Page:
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    Aug 2, 2012 10:25 PM   in reply to McFrisco

    For most users but I know that are CS 6 it is working quite well if, and this is a big IF, the graphics drivers are up-to-date, properly installed, and the machine has plenty of memory and it is properly configured.

     

    While not perfect, AE's ray-tracing is a fabulous addition and shows great promise for more 3-D integration come in the future. My biggest fear is that they may have started down a dead-end path. I use Blender all the time. Even on a very old MacBook with no OpenGL, blender will render very serviceable ray traced images in a reasonable amount of time. GPU ray traced rendering in AE is absolutely miserable. Blenders OpenGL acceleration also works extremely well. I just hope Adobe is headed down the most efficient path for future development.

     

    I applaud Adobe's efforts, and wish them only the best. Their software has made it possible for me to make a living with an overhead that is about 1/10 the size that it was in the 1970s when I first started freelancing. The first loan that I took out for gear to simply shoot and edit standard definition video was eight times the size of my mortgage.

     
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    Aug 7, 2012 10:36 PM   in reply to TheFosterHouse

    I echo TheFosterHouse comments regarding CS6. Sure, the Mercury Playback engine brings power and features that require a specific card, and that's part of technology marching forward. I just wonder why Adobe couldn't have retained the speed of CS5.5 for users without a CUDA card, as an option. After all, do the majority of AE users already have CUDA compliant cards? If so, great, and the rest of us have to shut up, buy in and catch up. Otherwise, it seems that the Mercury Playback should be an option, not a requirement (or detrement for those that don't have the card for it). CS6 AE is much slower than CS5 and 5.5 AE on my 6-core MacPro with ATI 5870 card and 16GB or RAM.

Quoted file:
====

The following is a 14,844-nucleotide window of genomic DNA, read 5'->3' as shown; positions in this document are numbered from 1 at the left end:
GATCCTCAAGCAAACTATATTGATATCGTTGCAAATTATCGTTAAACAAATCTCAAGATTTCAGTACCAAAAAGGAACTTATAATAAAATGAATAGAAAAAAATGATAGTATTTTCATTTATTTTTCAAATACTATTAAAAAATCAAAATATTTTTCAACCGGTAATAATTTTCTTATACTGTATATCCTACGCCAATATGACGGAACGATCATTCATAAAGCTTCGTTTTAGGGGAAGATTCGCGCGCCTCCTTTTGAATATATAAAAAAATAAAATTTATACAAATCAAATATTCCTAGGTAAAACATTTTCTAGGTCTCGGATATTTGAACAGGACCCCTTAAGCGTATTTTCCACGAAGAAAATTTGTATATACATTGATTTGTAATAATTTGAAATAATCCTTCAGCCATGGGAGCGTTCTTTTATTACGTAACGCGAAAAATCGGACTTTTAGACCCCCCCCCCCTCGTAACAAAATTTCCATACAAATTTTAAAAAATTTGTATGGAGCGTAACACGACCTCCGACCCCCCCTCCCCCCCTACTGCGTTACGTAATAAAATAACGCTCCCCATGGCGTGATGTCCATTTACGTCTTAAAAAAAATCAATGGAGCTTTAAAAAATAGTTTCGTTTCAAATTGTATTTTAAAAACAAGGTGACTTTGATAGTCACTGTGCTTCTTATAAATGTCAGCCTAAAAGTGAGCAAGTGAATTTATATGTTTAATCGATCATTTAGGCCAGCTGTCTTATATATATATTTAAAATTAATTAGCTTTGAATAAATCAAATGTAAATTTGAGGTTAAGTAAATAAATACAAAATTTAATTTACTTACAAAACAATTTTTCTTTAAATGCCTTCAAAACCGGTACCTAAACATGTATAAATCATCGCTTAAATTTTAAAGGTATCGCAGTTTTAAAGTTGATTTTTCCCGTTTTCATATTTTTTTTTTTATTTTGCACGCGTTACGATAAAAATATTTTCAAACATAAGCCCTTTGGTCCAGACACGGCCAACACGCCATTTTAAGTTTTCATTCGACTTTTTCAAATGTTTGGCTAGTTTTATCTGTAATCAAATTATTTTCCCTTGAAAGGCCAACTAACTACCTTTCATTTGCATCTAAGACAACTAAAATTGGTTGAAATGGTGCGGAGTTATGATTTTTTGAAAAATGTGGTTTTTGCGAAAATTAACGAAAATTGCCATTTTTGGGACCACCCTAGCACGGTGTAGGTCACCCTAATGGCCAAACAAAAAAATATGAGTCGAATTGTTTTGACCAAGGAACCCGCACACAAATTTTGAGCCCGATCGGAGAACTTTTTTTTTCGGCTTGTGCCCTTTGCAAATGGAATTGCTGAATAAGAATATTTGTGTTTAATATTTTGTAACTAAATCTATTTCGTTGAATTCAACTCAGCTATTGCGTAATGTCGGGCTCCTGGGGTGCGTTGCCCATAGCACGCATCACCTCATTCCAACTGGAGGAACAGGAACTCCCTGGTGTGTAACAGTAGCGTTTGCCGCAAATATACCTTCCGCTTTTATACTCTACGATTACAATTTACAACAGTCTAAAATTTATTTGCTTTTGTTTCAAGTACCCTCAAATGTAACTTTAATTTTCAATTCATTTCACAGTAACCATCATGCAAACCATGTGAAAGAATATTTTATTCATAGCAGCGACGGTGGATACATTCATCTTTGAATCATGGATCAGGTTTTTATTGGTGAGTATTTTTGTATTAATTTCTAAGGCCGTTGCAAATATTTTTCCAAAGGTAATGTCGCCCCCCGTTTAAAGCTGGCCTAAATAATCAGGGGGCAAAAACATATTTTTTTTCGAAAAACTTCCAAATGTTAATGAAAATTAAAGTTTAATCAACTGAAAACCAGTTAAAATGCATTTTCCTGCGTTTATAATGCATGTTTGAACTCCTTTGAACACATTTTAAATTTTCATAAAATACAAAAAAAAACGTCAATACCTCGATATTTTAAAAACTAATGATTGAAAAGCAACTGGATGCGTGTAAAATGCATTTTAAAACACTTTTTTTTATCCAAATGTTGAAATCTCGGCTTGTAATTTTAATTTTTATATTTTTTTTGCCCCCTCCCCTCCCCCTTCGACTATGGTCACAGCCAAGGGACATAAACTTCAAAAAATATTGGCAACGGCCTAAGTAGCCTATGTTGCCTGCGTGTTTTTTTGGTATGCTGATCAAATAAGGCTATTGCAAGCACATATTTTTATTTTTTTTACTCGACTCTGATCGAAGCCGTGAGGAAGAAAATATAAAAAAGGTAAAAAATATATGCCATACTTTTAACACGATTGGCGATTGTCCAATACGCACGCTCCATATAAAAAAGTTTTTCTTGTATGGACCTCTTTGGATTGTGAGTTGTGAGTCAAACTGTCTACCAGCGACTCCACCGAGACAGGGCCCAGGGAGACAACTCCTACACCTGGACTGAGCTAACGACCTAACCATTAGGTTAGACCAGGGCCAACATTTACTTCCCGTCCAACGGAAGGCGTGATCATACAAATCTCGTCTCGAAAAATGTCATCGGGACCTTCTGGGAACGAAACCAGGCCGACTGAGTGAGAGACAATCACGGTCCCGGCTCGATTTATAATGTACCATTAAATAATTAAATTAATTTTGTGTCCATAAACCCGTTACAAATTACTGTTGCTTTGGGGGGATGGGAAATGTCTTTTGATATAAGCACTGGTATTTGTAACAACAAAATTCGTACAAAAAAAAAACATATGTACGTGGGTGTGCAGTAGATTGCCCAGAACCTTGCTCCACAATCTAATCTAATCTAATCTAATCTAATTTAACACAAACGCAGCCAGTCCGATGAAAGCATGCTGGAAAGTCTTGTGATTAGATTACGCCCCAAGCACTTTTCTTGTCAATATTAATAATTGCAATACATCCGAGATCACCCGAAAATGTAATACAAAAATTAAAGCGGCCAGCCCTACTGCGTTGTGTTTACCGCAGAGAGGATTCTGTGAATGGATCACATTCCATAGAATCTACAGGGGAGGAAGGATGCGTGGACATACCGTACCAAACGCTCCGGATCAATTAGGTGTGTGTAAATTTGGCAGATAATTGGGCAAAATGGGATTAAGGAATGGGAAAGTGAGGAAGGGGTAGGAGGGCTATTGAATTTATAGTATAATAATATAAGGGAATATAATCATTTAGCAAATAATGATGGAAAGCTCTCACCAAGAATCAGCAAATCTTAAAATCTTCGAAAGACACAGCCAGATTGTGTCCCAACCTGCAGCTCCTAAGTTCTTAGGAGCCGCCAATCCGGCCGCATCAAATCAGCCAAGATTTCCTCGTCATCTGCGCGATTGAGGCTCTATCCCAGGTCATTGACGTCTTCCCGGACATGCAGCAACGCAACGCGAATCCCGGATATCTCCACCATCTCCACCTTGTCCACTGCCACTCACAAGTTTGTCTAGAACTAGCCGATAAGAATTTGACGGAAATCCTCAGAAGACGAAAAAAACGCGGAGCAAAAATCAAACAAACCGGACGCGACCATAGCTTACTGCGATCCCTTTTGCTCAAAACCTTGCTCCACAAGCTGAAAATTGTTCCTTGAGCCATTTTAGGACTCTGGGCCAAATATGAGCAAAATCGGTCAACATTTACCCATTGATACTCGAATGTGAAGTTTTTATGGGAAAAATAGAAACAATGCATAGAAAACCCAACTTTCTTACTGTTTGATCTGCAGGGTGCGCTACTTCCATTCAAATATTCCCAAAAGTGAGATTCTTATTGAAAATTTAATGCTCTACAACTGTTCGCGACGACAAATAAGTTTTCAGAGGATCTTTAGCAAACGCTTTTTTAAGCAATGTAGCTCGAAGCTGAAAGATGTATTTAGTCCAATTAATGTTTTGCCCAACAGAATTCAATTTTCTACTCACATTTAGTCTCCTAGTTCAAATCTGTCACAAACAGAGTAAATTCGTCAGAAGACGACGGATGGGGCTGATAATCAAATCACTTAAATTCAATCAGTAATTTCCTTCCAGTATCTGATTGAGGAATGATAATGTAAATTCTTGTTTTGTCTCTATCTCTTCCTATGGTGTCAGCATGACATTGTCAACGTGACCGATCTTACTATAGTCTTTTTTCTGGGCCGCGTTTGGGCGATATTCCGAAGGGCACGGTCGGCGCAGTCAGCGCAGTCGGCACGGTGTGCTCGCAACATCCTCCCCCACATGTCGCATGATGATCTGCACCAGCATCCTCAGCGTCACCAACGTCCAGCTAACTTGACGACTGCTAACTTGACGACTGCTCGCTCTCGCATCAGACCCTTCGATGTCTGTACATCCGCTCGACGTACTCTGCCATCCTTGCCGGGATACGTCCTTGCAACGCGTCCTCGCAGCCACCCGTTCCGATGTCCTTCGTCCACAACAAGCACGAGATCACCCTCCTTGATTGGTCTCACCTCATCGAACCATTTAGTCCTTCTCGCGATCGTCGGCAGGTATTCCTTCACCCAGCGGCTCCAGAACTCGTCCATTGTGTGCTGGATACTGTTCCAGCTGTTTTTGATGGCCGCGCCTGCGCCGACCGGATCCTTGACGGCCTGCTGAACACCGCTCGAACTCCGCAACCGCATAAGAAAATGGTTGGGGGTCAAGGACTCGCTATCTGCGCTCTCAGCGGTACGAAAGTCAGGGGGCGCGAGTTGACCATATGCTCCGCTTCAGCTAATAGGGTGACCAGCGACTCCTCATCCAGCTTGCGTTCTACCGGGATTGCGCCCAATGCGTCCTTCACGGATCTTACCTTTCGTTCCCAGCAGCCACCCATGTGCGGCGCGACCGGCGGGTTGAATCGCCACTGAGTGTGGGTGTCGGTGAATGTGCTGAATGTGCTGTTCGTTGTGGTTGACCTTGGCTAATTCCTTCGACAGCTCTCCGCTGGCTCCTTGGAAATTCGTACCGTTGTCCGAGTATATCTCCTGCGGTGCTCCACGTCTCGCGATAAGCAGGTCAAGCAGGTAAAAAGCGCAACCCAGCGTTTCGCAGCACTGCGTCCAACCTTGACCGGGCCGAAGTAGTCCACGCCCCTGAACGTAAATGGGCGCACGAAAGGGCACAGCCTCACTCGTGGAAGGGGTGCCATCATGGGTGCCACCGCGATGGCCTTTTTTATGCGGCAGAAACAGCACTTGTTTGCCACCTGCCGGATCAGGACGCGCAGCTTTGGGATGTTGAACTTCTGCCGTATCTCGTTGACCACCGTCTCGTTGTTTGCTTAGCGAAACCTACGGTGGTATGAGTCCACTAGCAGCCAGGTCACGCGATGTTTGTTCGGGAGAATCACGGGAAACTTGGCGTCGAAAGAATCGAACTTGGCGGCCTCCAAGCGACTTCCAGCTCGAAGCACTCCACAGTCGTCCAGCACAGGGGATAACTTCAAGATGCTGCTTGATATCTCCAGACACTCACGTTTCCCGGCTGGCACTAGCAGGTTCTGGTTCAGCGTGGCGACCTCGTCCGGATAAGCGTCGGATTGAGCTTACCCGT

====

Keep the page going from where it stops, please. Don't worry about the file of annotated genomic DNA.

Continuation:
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    Oct 7, 2012 11:29 AM   in reply to davidp158

    I think apple put all their apples into the iPhone/iPad basket. I've had macs for the last 8 years and couldn't be happier with them. For me it's time for a major upgrade for a new machine. We are using PP and AEcs6. I don't want to spend $14,000.00 on a Mac Pro then have to modify it. I've called apple many times over the past several months hoping they might have some nvidia cards to run cs6 better. I just get the feeling it won't happen any time soon, if at all. Spending that same amount of money on a new dell seems to buy a rocketship. My plan is to stay off of the intent as much as I can with the dell so I don't give windows the clap.

     
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    Oct 7, 2012 11:42 AM   in reply to ironhorse11a

    There are a bunch of NVIDIA cards that will run on the Mac just fine. The new MBP Retina works jsut fine. Mountian Lion makes it easier to run different cards. Last time I checked you could puck up a Mac Pro for a lot less than $14K

     
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    Oct 7, 2012 5:00 PM   in reply to chuckdries

    If you have an older Macbook Pro or iMac, then there's nothing you can do. with the new Macbook Pro 15" retina & non-retina models, things are looking up for Mac support. Hopefully there's something coming for iMacs soon. I know a lot of production people that would immediately drop money on an iMac with an nVidia card the moment that they're available. For the Mac Pro, the addition of the Quadro K5000 for the Mac is a really good sign of things to come. About a month before it was announced, I bought a GeForce GTX 570 from MacVidCards and put it in my 12core Mac Pro. After a couple steps to make sure that the applications recognized it and the driver used more than 2 Gb of RAM, the card works great. It's really easy to tell AE & PP to accept the card, but the RAM limitation thing is COMPLETELY an Apple thing. it requires editing the drivers in a hex editor to force the system to accept more RAM. It's really stupid that Apple set this limit at 2 Gb, but since the Quadro K5000 has 4Gb of RAM, that should officially change really soon. Any system or Adobe update requires me to go through all that again to ensure that it works, but it's a small price to pay to get a card that actually works. It may not be offically supported, but it's what production people have to do in order to use the tools properly.  The options are finally getting there, but if you've got a Mac that you can't change the Graphics Card, then it requires a newer machine. Frustrating as it is, this seems the only option. Adobe is going to keep pressing forward, so don't get your hopes up that there's going to be something to fix this "nVidia or nothing" path they're on.

     

    Hopefully this means that nVidia will release a card for the Mac that will allow Speedgrade actual monitoring. The fact that the application was released without any possibility to monitor color grading with a calibrated broadcast monitor on the Mac is borderline unforgivable.